Memories of an Army Soldier, Alan Martin

At 90 years of age, Alan has a lifetime of memories. After leaving school, Alan went to work in a hosiery mill, working on the machinery that made women’s stockings. He enjoyed the hosiery business but one day in 1958, Alan went down to the army recruitment office with a group of friends and decided to enlist. He was 24 at the time.

“Before heading overseas, we were trained in ground tactics at a place called Canungra in Queensland. We had to learn to fire weapons such as guns and rifles,” said Alan.

“We flew out of Canungra to Singapore and were taken by truck to Malaya. I was in the 15th, or was it the 18th, Brigade - I can’t quite remember - but it was a unit belonging to the British army, even though we had our own leaders,” explained Alan.

“We were on the move quite a bit, travelling by jeep most of the time, and we stayed in camps - which was rough. Sometimes we had to go into the rubber plantations after the Indonesians. It was our brigade that sent the Indonesians back to their own Island - and I got a medal for this,” Alan said proudly.

When not on duty and in their spare time, Alan spoke about what life was like. “For fun, we did the usual things: played card games, checked out the town, and went to local bars. A few of the boys even married Malay girls, but they got into trouble for fraternising. Most of the boys came back to Australia with their wife but some wives didn’t cope and went back,” said Alan.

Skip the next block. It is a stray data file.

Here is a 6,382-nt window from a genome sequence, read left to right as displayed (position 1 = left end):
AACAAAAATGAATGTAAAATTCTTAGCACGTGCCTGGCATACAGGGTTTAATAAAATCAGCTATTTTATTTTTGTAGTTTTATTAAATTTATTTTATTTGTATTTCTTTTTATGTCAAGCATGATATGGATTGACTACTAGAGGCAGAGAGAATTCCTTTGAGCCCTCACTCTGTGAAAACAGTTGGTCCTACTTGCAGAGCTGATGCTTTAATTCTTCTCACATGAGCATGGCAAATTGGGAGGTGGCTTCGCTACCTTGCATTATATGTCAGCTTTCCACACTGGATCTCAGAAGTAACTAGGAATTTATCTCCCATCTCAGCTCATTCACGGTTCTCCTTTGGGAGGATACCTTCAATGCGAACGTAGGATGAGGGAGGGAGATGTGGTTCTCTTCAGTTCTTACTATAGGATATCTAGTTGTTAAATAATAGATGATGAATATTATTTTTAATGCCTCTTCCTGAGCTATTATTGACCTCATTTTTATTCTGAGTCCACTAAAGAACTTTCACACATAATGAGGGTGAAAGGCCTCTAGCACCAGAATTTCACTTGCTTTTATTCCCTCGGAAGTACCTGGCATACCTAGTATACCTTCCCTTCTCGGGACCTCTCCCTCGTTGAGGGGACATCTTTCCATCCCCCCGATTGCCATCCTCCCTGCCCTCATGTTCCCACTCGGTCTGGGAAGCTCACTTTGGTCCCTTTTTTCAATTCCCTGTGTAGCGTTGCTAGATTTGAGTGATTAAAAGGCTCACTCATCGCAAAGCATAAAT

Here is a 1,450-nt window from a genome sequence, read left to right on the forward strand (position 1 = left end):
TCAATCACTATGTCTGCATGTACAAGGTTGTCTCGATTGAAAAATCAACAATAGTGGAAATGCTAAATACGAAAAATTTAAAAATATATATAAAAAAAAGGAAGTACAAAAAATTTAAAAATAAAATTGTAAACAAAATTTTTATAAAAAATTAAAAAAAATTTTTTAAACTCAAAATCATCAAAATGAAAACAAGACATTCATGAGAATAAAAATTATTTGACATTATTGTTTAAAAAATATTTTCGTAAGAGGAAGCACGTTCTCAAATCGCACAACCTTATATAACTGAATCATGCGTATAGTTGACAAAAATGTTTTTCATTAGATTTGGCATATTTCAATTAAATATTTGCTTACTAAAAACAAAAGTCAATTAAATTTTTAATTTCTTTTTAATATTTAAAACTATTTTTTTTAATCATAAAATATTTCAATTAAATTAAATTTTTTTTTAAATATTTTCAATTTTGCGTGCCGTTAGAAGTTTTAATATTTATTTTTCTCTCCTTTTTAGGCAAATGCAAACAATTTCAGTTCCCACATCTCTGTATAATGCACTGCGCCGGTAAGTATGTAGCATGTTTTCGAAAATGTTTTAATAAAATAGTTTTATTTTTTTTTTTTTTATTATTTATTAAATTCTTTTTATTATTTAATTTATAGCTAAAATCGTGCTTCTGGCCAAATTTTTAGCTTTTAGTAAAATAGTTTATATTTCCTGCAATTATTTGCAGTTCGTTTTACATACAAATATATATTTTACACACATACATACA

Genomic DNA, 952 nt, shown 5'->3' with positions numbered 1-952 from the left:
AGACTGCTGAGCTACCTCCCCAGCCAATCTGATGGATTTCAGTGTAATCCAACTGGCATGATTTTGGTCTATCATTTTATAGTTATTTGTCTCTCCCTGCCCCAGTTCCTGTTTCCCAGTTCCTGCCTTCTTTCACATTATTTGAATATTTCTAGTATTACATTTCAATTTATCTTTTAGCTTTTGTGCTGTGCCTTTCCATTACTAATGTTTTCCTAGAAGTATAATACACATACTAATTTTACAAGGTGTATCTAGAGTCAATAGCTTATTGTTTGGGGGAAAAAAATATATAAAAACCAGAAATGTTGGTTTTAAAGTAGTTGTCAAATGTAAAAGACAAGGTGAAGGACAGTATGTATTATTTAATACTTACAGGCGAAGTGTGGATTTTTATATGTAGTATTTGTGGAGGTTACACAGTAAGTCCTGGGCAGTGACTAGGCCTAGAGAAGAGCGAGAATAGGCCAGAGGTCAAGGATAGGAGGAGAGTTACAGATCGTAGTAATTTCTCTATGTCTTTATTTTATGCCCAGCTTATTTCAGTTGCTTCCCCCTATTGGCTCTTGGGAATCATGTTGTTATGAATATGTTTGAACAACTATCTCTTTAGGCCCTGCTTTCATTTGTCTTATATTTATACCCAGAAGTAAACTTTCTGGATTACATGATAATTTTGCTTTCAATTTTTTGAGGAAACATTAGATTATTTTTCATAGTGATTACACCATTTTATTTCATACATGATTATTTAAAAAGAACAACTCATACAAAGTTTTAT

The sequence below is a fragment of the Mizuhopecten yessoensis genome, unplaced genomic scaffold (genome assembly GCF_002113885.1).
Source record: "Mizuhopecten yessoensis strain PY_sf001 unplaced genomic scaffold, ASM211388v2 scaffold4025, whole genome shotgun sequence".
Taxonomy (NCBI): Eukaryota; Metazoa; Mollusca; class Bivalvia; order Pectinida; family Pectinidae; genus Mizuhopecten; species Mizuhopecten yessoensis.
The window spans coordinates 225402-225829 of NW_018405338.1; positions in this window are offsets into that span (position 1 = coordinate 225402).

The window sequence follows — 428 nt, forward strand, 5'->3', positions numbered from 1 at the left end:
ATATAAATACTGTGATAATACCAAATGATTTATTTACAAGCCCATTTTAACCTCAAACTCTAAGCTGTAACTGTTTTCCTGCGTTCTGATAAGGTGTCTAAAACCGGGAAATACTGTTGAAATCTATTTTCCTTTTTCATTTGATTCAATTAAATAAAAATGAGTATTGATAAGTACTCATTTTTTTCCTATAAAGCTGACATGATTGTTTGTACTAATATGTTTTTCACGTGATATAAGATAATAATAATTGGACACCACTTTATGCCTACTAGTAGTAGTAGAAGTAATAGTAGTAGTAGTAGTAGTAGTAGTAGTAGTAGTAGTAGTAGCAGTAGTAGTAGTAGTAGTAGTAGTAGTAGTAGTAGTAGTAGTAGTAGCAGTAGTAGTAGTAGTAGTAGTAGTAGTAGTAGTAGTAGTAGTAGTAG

Alan’s next post was in Vietnam, at a place called Nui Dat. As a soldier in the army, Alan’s job was driving trucks. He was responsible for transporting ammunition, food, water, army gear, as well as soldiers.

Alan recalls a vivid memory of flying in a chopper in North Vietnam. “I didn’t much like it and it frightened the hell out of us actually. When we went into Fire Support Base Coral, we always went in by chopper, until we could go in by vehicle. It was a hectic time,” recalls Alan.

In another memory, Alan went by boat to Bangkok and on to a place called Ubon, in Thailand. This was a front-line base of the United States Air Force during the Vietnam War. Alan said the Americans were training the Thais to fly planes and the Australians played a defensive support role.

“When we left Ubon, we returned to Malaya and were flown home - I was so happy,” remembered Alan fondly. “I spent a year and a half overseas but was only meant to do 12 months”. After arriving home in 1965, Alan spent time at the Randwick-based 42nd Amphibious Platoon, where he did all the pickups of supplies in and around Sydney.

Alan returned to Malaya for a short period, before being posted to Adelaide. He worked there in a unit that organised supplies for soldiers that were heading off to conflicts. But Adelaide for Alan has a special place in his heart.

“I met my wife in Adelaide - she was gorgeous. I fell for her and that was it. I swore I wouldn’t get married but she got me,” Alan remembers with a smile on his face. In 1972 they moved to Newcastle and were married at the RAAF Base Williamtown. “I was roughly about 38 years old. My wife already had 5 kids, and I became their Dad - I had 5 good ones,” said Alan proudly.

“My last role in the army was as a Quartermaster.

I stayed in this role until I took a discharge in 1979 and moved back to Sydney about 9 years ago”.

When asked what advice he has for people joining military service, Alan said, “I spent 21 years of both good and bad in the service. You make friends very easily. The friends you make stick with you - and you can always give them a call to chat”. Alan finished by saying, “I used to go into the ANZAC Dawn service but these days, I watch it on the TV”.

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